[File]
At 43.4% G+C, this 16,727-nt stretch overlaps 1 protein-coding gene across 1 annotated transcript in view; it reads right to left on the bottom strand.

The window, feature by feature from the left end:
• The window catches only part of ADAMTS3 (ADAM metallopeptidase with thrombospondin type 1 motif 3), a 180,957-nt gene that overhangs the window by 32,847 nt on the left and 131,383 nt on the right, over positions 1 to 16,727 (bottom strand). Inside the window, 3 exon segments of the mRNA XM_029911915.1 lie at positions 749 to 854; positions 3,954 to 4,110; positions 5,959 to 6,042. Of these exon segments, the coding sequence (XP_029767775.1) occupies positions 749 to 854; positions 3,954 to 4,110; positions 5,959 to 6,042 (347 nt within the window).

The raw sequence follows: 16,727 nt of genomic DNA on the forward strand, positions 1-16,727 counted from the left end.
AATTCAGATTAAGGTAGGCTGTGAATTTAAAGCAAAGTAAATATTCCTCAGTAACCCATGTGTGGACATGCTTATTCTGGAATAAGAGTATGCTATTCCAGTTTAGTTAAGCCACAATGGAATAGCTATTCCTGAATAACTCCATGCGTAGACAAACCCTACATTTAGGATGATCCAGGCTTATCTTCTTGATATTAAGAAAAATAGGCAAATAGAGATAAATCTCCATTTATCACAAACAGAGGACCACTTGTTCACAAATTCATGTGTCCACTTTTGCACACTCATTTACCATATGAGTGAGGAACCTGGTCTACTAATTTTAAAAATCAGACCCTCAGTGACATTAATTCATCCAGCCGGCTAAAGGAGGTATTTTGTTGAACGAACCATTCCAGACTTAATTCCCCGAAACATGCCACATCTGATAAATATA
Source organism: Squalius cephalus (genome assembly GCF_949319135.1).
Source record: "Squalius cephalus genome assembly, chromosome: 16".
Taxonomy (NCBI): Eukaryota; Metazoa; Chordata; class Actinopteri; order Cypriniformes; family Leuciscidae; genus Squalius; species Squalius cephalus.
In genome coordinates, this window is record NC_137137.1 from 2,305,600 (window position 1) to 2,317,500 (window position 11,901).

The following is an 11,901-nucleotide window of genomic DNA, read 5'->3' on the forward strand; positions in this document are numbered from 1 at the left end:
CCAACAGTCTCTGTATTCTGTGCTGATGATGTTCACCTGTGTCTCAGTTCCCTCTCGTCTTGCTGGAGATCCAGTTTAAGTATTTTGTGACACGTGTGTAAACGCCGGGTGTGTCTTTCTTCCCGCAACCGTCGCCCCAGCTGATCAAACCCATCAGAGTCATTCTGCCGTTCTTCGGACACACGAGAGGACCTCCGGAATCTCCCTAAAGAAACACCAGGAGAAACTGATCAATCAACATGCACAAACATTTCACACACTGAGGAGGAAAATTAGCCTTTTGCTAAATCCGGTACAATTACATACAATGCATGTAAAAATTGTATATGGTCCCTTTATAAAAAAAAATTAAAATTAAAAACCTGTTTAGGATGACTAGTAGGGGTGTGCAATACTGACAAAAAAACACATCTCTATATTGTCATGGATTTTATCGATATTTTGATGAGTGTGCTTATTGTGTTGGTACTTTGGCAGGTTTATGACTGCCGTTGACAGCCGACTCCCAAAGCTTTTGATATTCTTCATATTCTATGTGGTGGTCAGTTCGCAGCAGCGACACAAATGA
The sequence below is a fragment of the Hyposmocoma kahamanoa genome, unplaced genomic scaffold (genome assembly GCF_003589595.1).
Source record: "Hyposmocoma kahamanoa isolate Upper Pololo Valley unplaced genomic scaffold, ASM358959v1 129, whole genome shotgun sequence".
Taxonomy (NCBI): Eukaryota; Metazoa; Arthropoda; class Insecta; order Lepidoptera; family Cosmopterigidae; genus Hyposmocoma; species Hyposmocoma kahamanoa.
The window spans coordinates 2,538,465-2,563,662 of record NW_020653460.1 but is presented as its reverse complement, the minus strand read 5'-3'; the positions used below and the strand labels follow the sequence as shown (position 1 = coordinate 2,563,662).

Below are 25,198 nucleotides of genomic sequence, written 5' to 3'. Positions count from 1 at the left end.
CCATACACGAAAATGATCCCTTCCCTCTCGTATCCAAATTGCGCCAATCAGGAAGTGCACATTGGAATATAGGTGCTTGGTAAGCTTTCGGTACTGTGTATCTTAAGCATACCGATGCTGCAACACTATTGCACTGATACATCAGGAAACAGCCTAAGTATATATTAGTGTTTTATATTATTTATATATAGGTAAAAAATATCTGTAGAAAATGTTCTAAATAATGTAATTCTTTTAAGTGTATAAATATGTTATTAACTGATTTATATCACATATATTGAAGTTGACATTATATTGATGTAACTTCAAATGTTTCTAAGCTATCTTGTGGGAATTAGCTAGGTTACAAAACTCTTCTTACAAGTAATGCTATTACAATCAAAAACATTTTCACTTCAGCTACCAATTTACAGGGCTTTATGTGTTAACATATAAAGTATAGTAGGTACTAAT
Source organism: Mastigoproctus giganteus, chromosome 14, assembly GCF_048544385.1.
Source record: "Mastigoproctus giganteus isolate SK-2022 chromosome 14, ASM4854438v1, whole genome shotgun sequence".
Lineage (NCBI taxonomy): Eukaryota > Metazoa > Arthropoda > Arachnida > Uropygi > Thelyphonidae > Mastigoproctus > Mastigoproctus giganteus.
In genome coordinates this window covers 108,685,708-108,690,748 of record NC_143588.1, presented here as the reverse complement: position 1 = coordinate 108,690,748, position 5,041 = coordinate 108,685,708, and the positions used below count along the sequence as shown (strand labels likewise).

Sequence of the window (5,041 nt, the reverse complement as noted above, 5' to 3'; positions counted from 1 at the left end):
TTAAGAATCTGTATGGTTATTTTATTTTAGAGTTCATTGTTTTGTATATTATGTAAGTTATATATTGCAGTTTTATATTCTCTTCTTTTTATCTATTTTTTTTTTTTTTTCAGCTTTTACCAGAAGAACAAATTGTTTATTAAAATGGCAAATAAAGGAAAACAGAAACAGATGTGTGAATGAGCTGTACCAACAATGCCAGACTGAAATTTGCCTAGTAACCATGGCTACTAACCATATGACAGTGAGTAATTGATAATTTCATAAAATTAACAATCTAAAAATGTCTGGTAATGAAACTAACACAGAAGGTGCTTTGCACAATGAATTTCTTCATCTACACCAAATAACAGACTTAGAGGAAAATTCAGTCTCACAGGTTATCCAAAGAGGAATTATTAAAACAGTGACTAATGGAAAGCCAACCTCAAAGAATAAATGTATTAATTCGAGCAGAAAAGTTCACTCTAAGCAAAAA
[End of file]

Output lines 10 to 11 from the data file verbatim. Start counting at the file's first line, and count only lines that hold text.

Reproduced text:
The following is an 11,901-nucleotide window of genomic DNA, read 5'->3' on the forward strand; positions in this document are numbered from 1 at the left end:
CCAACAGTCTCTGTATTCTGTGCTGATGATGTTCACCTGTGTCTCAGTTCCCTCTCGTCTTGCTGGAGATCCAGTTTAAGTATTTTGTGACACGTGTGTAAACGCCGGGTGTGTCTTTCTTCCCGCAACCGTCGCCCCAGCTGATCAAACCCATCAGAGTCATTCTGCCGTTCTTCGGACACACGAGAGGACCTCCGGAATCTCCCTAAAGAAACACCAGGAGAAACTGATCAATCAACATGCACAAACATTTCACACACTGAGGAGGAAAATTAGCCTTTTGCTAAATCCGGTACAATTACATACAATGCATGTAAAAATTGTATATGGTCCCTTTATAAAAAAAAATTAAAATTAAAAACCTGTTTAGGATGACTAGTAGGGGTGTGCAATACTGACAAAAAAACACATCTCTATATTGTCATGGATTTTATCGATATTTTGATGAGTGTGCTTATTGTGTTGGTACTTTGGCAGGTTTATGACTGCCGTTGACAGCCGACTCCCAAAGCTTTTGATATTCTTCATATTCTATGTGGTGGTCAGTTCGCAGCAGCGACACAAATGA